On Hand-Counting of Ballots
It's a really bad method
I took the above photo in March of 2010 in Bogotá, Colombia as an election observer. It shows the poll workers (who are citizens basically serving a kind of jury duty) hand-counting the ballots in congressional elections. Each table has a ballot box (indeed, multiple boxes for different offices) and voters are assigned to a specific table. I forget the max number of voters per table, but there are a lot of tables.
For example, here’s a blurry picture of a mall parking garage set up with dozens of tables:
Here’s what a given table would look like (from the 2014 presidential elections, which I also observed):
I would note that the process described above is a pretty old one, and hardly represents the state of the art in running elections. I am not certain, but think that this is still the process in Colombia. It was fascinating to observe, but it is hardly what one would call best practices,.
All of this comes to mind because of this NBC news piece: Arizona Republicans wanted to hand-count ballots. Then they saw the price tag — and the errors.
In June, the Mohave County’s Board of Supervisors asked the county elections office to develop a plan for tabulating 2024 results by hand. Secretary of State Adrian Fontes, a Democrat, warned Mohave’s county supervisors in a June letter that they risked breaking the law if they chose to opt for hand-counting in a future election. A lawyer for the county told supervisors before they voted that the county’s legal team wasn’t sure it was legal, either.
The test run took place in late June, when elections workers spent three days hand-counting a batch of 850 test ballots from the 2022 election, bringing in seven part-time staffers eight-hour days of counting and four full-time staffers who monitored the process.
Elections Director Allen Tempert told the Board of Supervisors at a Tuesday meeting that the group was a “dream team” of experienced staffers, but the feasibility study nonetheless went poorly.
There were counting errors in 46 of 30,600 races on the ballots, as the team tallying the results of the election made mistakes. According to a report prepared for the Board of Supervisors, some of the observed errors included: bored and tired staffers who stopped watching the process, messy handwriting in tallies, fast talkers, or staffers who heard or said the wrong candidate’s name.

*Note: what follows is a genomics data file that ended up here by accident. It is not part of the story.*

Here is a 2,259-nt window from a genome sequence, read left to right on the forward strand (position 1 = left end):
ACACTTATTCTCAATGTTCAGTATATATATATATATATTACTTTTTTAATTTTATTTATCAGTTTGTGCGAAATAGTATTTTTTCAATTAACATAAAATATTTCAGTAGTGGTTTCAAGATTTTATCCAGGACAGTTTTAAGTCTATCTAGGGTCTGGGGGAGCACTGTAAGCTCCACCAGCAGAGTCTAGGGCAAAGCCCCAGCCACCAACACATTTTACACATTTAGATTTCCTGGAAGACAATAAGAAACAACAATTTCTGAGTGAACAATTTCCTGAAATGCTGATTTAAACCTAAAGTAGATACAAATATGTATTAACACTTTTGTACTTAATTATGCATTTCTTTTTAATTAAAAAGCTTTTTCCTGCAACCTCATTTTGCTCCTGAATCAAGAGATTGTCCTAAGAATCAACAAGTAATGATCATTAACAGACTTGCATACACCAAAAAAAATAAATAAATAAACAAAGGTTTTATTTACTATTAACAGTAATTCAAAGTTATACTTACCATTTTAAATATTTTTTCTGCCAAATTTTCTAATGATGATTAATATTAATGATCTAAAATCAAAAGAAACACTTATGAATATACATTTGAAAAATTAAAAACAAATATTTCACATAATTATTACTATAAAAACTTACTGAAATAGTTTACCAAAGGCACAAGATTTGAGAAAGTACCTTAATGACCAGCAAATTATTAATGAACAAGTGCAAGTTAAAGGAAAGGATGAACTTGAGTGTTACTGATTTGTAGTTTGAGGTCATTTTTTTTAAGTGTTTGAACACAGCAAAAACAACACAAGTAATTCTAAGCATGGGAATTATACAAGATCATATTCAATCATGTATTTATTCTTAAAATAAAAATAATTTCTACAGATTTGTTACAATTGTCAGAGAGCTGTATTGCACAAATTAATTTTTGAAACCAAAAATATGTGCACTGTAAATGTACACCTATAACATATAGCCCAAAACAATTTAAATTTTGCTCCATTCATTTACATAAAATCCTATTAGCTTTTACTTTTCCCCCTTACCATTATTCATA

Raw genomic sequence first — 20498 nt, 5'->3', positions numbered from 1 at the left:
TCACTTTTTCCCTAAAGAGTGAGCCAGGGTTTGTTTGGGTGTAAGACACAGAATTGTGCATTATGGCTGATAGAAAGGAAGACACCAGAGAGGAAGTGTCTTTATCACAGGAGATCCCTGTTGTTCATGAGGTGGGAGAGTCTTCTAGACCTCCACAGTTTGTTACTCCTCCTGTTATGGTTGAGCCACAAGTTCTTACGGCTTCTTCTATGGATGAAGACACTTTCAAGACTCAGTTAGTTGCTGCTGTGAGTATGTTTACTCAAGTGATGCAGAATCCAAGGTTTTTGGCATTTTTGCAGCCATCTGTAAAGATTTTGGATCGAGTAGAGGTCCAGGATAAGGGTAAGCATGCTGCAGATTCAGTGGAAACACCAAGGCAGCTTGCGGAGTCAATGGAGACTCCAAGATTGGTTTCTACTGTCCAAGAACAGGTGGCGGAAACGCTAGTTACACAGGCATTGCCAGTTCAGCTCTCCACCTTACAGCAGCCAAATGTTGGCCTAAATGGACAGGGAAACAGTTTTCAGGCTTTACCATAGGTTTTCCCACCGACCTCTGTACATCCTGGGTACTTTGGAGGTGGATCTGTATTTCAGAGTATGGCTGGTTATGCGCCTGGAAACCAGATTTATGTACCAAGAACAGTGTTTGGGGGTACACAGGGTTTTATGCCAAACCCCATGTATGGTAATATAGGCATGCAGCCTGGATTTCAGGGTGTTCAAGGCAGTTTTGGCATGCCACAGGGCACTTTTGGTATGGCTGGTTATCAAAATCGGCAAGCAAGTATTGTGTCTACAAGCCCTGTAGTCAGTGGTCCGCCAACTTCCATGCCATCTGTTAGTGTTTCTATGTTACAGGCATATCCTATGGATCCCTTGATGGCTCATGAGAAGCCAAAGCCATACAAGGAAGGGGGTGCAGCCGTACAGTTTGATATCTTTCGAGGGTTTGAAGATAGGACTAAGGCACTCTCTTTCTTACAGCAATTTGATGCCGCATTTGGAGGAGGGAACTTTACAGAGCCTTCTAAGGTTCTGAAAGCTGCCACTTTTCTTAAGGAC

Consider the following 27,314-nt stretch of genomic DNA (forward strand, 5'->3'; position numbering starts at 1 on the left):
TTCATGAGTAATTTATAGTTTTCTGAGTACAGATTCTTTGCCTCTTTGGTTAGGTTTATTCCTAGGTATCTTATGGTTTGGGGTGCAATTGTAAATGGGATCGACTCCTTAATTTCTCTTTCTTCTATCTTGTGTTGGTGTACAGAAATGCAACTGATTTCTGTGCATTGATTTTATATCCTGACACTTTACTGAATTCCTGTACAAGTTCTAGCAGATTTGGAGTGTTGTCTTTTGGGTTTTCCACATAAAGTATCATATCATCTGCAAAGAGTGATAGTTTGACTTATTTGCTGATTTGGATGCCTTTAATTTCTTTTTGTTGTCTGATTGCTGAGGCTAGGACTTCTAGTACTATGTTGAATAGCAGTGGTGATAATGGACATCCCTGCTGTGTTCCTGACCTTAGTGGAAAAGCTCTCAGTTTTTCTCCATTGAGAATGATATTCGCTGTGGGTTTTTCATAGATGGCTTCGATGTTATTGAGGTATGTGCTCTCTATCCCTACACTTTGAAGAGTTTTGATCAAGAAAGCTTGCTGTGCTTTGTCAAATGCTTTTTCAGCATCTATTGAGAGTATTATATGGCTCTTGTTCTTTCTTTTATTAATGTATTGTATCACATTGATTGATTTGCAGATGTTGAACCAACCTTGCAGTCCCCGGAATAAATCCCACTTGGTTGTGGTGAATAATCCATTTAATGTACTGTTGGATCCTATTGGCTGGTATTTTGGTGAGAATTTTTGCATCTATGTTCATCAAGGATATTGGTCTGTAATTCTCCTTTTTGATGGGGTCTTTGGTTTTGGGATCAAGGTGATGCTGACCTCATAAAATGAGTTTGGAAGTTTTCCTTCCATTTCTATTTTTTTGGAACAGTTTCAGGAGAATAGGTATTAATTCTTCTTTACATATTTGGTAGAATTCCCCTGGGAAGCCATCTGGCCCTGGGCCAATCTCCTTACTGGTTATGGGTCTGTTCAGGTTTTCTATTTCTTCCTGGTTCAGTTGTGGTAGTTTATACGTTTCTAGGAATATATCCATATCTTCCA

Each ballot took three minutes to count, Tempert said. At that pace, it would take a group of seven staffers at least 657 eight-hour days to count 105,000 ballots, the number of ballots cast in 2020. Mohave County would need to hire at least 245 people to tally results and have counting take place seven days a week, including holidays, for nearly three weeks. That estimate doesn’t include the time needed for reconciling mistakes, or counting write-in ballots, Tempert’s report added.
The total cost for the staffing, renting for a large venue for the counting, security cameras, and other associated costs was staggering: $1,108,486.
All of this should have been obvious: machines count faster and more accurately than humans. And unless you are going to go the Colombian route and basically draft hundreds, if not thousands, of poll workers, the machines are cheaper, too.
Every time I hear someone wax poetic about the wonders of hand counts, I think back to dropping a deck of playing cards all over the floor and then counting to make sure you got them all. 53? That’s not right. 51? Aarrgh!! Or just kowning the difference between hand-grading a scantron form versus letting the machine do it (spoiler: the machine is better and faster).
Back in 2010 when I was watching the Colombian poll workers sit on the floor counting I observed a few errors, all of which were about applying the rules for when a ballot should be counted as spoiled or not, although overall the process went relatively smoothly and the overall tally took less time than you might think. But, again, thousands of workers across the country were involved. Plus, it should be noted, that in this election each ballot was for one office and one office only and the number of offices being contested was somewhere in the mid-single digits. Compare that to a US ballot that might have a dozen or more offices that need counting.
So, yes, hand-counting is a bad idea, and machine counting is far superior, in case anyone was wondering. And the fact that so many Republicans now have it in their heads that it is a good idea is just one other reason that Trump has been bad for the country and our politics.